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JAMES GARDINER-BATEMAN

 

Photo of James gardiner Bateman

Photograph courtesy of James Gardiner-Bateman

James Gardiner-Bateman plays the alto saxophone, and he is worth hearing.

Born in Dundry, Bristol in 1985 James is not only a very active musician, but has just started a four-year scholarship at London’s Royal Academy of Music.

Although James’s mother is artistic, working in the field of interior design, the only musical heritage in the family appears to come from his great grandfather, a bandsman horn player. Like many children James was introduced to a recorder as his first musical instrument at Chew Stoke primary school. It was not love at first sight, but perhaps it provided a prompt a few years later when a peripatetic music teacher came to the school and those kids who were interested were invited to go and try the collection of musical instruments laid out in one of the classrooms. James eyed up the oboe and the alto sax and went for the latter simply because ‘it felt right’.

To start with there were group music lessons at school, and over the term, one by one other kids gradually dropped out, but James was enjoying himself. With his parents’ support he took private lessons in piano and sax and as his skills developed, he was offered a scholarship to Exeter Cathedral School. This was a choir school with a good track record of music, and James took advantage of opportunities to play in the School Wind Band and School Orchestra. Honing his skills on classical music, jazz was still a foreign place.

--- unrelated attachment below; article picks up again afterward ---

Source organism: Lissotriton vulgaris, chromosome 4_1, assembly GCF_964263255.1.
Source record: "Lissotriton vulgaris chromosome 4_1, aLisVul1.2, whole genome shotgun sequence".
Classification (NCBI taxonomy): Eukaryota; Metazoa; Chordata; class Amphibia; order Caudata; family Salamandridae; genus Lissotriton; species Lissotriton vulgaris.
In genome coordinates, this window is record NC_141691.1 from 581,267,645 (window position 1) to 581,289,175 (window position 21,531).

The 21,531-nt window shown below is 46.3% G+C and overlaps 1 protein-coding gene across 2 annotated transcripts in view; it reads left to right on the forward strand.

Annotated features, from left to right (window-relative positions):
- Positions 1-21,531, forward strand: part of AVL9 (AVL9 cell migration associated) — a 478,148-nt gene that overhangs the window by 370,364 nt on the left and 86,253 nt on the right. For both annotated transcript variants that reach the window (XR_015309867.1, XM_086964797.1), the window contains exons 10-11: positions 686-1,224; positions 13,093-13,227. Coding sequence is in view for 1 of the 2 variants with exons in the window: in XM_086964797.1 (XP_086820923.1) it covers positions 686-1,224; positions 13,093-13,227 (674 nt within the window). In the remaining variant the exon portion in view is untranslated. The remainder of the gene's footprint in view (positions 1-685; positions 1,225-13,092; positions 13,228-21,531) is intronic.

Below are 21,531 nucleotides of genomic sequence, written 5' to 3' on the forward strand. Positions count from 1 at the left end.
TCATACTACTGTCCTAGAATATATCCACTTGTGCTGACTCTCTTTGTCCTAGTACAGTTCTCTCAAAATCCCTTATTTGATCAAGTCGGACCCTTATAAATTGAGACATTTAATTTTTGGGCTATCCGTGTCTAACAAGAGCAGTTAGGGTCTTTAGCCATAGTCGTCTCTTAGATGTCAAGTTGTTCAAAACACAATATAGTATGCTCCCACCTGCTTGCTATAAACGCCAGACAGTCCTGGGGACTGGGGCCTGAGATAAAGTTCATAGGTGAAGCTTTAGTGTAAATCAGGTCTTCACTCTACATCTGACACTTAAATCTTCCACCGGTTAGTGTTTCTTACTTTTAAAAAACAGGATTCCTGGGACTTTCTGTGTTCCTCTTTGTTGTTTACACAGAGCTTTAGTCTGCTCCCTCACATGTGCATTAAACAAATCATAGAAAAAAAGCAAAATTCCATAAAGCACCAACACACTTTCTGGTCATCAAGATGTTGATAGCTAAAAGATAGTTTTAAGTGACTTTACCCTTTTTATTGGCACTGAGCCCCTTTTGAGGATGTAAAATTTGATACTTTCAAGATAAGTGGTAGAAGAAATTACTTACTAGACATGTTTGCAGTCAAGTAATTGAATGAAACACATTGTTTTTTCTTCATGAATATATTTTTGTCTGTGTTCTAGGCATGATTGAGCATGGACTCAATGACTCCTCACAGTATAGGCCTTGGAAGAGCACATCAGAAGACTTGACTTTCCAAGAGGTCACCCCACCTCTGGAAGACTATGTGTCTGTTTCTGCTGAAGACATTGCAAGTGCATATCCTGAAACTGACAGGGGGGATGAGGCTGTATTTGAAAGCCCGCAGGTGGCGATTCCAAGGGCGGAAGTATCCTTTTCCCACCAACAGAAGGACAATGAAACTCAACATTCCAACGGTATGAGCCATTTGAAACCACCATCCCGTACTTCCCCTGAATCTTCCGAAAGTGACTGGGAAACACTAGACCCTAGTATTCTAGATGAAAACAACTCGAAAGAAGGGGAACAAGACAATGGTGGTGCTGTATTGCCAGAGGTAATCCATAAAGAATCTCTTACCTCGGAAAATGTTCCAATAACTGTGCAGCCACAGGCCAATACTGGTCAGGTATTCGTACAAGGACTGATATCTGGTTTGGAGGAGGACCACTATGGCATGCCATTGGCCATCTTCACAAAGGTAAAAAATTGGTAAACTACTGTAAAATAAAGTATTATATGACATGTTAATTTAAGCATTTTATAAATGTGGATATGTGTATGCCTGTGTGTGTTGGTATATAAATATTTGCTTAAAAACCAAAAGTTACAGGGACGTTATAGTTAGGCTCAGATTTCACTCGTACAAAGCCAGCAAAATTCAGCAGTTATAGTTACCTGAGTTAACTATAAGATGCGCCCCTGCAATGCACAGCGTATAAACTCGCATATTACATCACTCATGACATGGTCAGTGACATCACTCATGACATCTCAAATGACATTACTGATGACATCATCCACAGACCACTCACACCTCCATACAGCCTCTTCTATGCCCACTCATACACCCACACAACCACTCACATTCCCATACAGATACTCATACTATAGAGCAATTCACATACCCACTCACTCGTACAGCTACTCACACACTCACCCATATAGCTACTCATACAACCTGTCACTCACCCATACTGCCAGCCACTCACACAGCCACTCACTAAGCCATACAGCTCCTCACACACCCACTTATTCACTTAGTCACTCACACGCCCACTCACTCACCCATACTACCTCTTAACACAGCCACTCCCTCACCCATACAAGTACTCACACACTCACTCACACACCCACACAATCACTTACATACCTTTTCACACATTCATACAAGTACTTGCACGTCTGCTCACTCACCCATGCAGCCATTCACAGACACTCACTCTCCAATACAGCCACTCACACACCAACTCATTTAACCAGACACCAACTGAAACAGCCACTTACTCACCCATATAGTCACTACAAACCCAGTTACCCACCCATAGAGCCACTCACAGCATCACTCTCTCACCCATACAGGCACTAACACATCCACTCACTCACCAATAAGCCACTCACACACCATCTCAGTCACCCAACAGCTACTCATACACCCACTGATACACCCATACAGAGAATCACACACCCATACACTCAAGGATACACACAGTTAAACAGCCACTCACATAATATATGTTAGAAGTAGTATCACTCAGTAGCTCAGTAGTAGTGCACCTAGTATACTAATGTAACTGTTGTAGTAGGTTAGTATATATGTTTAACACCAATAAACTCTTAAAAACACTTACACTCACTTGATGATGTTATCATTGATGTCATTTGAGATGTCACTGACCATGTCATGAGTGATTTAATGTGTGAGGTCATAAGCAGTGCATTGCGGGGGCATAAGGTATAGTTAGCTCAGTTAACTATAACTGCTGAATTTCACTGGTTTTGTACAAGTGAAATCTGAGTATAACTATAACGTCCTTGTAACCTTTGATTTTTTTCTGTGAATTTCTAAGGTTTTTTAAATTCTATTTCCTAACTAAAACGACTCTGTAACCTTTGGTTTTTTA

After two years at Exeter, he won another scholarship that would take him back nearer home to Wells Cathedral School, another school with a great reputation for its music. His three years there proved to be a key time of his life. At sixteen he reached the semi-finals of the BBC Young Musician of the Year competition. Saxophonist John Barton was teaching at the school, and until he emigrated to France, John passed on to the young scholars his love of jazz, classical music and composing.

James was playing in the Wells Cathedral Big Band when John left. John’s place was fortuitously taken by Andy Tweed (classical and composition) and Karen Street (she of the Fairer Sax). The jazz influence and support continued.

Photo of James gardiner Bateman

 

It was about this time that James and his mother went to hear the Courtney Pine band at St George’s in Bristol. After the gig, James went backstage to get Courtney’s autograph. Some forty-five minutes later, wondering where he had got to, his mother went to look for him and found him deep in conversation with the band in the dressing room.

 

Photograph courtesy of James Gardiner-Bateman

 

James took his GCSEs at Wells and then auditioned for Chetham’s College in Manchester. There his tutors were Loose Tubes’ Steve Berry and musician Les Chisnall, but as much of the learning came from James and five other students taking every opportunity they could to go out and listen to gigs. The concert programme put on by the Royal Northern College of Music was formidable – Wynton Marsalis, Peter King, Courtney Pine ….

James left Chetham's in 2004, and auditioned for the various UK Colleges of Music. Competition was fierce as the Colleges took few sax players each year. His main hope was for a place at the Royal Academy of Music's Jazz Course in London and when he was turned down, James decided not to accept offers from other Colleges, but to take a year out and try again for the Royal Academy later.